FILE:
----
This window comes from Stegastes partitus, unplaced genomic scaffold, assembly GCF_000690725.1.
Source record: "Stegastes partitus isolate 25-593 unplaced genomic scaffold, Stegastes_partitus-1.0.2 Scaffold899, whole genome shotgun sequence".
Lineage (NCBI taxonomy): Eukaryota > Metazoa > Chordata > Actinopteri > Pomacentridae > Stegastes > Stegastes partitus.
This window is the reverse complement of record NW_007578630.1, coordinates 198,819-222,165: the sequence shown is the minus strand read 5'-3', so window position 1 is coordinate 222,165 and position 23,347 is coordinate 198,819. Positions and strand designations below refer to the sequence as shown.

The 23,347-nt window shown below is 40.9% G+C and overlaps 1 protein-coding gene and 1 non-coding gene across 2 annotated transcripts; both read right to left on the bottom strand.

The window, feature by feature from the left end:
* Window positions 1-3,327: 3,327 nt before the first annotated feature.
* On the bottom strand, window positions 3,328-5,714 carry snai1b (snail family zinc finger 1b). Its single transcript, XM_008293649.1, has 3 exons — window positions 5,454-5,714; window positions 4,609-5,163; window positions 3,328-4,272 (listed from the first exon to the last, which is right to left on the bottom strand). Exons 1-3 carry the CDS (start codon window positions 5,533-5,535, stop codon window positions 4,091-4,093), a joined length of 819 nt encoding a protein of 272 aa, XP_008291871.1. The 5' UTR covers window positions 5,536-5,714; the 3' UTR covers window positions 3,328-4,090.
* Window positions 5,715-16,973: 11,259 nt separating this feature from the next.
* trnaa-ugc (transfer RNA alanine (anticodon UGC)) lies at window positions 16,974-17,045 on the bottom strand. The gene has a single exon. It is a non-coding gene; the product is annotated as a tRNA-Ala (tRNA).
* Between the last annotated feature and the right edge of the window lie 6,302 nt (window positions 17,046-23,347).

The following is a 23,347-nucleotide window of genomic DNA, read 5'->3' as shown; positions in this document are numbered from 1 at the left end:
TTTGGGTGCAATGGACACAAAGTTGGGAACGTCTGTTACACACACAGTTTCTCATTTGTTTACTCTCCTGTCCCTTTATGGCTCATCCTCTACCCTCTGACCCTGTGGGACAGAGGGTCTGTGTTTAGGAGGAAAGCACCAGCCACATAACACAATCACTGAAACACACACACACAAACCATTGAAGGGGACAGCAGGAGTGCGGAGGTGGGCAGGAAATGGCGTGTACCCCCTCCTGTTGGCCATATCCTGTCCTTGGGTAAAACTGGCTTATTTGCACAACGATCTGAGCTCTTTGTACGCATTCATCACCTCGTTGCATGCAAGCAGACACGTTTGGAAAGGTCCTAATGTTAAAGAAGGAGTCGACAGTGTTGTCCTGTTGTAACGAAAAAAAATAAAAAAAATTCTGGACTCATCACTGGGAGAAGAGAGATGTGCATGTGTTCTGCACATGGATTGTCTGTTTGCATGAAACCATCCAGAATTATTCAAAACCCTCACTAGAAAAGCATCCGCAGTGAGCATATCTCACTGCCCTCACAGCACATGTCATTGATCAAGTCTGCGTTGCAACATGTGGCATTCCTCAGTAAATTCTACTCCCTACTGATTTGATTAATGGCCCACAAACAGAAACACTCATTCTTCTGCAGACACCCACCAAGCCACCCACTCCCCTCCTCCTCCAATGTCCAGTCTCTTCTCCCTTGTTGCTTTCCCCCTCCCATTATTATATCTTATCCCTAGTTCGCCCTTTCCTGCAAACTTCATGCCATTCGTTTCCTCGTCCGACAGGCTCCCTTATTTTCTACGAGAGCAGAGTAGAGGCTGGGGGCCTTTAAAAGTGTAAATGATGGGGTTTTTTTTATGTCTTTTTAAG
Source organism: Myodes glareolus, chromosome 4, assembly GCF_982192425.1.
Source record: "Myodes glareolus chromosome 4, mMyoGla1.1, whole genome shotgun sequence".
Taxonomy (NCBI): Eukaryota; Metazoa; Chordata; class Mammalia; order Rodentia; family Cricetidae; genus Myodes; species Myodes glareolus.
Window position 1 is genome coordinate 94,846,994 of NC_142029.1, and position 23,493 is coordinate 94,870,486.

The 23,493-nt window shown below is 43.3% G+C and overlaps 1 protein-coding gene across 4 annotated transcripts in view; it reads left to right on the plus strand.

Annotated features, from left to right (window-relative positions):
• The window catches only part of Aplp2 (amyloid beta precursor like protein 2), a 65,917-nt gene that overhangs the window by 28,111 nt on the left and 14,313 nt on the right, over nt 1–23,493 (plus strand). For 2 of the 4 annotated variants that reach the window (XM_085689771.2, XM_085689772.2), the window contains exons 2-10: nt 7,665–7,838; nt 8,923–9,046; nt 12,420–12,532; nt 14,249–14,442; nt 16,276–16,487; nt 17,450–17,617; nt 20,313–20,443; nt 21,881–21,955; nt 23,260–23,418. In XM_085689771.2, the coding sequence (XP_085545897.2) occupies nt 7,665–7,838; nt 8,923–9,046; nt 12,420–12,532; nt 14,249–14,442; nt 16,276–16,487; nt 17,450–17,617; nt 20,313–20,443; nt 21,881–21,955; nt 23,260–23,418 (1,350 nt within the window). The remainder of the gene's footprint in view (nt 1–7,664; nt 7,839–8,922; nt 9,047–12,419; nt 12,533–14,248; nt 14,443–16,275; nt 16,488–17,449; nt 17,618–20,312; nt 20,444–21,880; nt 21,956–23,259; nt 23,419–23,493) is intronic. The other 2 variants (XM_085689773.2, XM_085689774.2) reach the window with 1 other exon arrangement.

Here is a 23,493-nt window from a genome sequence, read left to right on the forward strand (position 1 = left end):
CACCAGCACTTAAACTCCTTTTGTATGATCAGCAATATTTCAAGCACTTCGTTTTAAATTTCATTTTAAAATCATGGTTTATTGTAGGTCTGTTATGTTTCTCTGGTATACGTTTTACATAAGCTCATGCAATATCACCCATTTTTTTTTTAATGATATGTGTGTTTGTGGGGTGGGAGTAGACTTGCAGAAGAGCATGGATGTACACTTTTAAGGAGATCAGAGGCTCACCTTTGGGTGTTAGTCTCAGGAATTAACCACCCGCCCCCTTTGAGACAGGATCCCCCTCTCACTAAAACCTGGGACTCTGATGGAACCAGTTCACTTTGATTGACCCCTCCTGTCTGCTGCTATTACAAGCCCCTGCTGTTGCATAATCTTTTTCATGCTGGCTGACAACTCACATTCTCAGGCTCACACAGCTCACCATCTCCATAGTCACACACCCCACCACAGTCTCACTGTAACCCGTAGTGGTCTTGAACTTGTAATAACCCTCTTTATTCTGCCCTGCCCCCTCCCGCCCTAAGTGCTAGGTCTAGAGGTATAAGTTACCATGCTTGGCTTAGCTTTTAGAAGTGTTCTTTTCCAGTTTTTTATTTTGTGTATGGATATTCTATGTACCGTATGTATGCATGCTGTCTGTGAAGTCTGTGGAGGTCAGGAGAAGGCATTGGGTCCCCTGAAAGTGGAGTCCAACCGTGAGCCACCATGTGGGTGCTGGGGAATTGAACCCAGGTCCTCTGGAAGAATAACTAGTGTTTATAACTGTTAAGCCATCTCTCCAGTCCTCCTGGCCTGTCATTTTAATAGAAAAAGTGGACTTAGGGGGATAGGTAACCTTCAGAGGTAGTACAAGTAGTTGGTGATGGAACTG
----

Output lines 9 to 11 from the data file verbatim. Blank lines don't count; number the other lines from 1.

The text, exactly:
* Window positions 5,715-16,973: 11,259 nt separating this feature from the next.
* trnaa-ugc (transfer RNA alanine (anticodon UGC)) lies at window positions 16,974-17,045 on the bottom strand. The gene has a single exon. It is a non-coding gene; the product is annotated as a tRNA-Ala (tRNA).
* Between the last annotated feature and the right edge of the window lie 6,302 nt (window positions 17,046-23,347).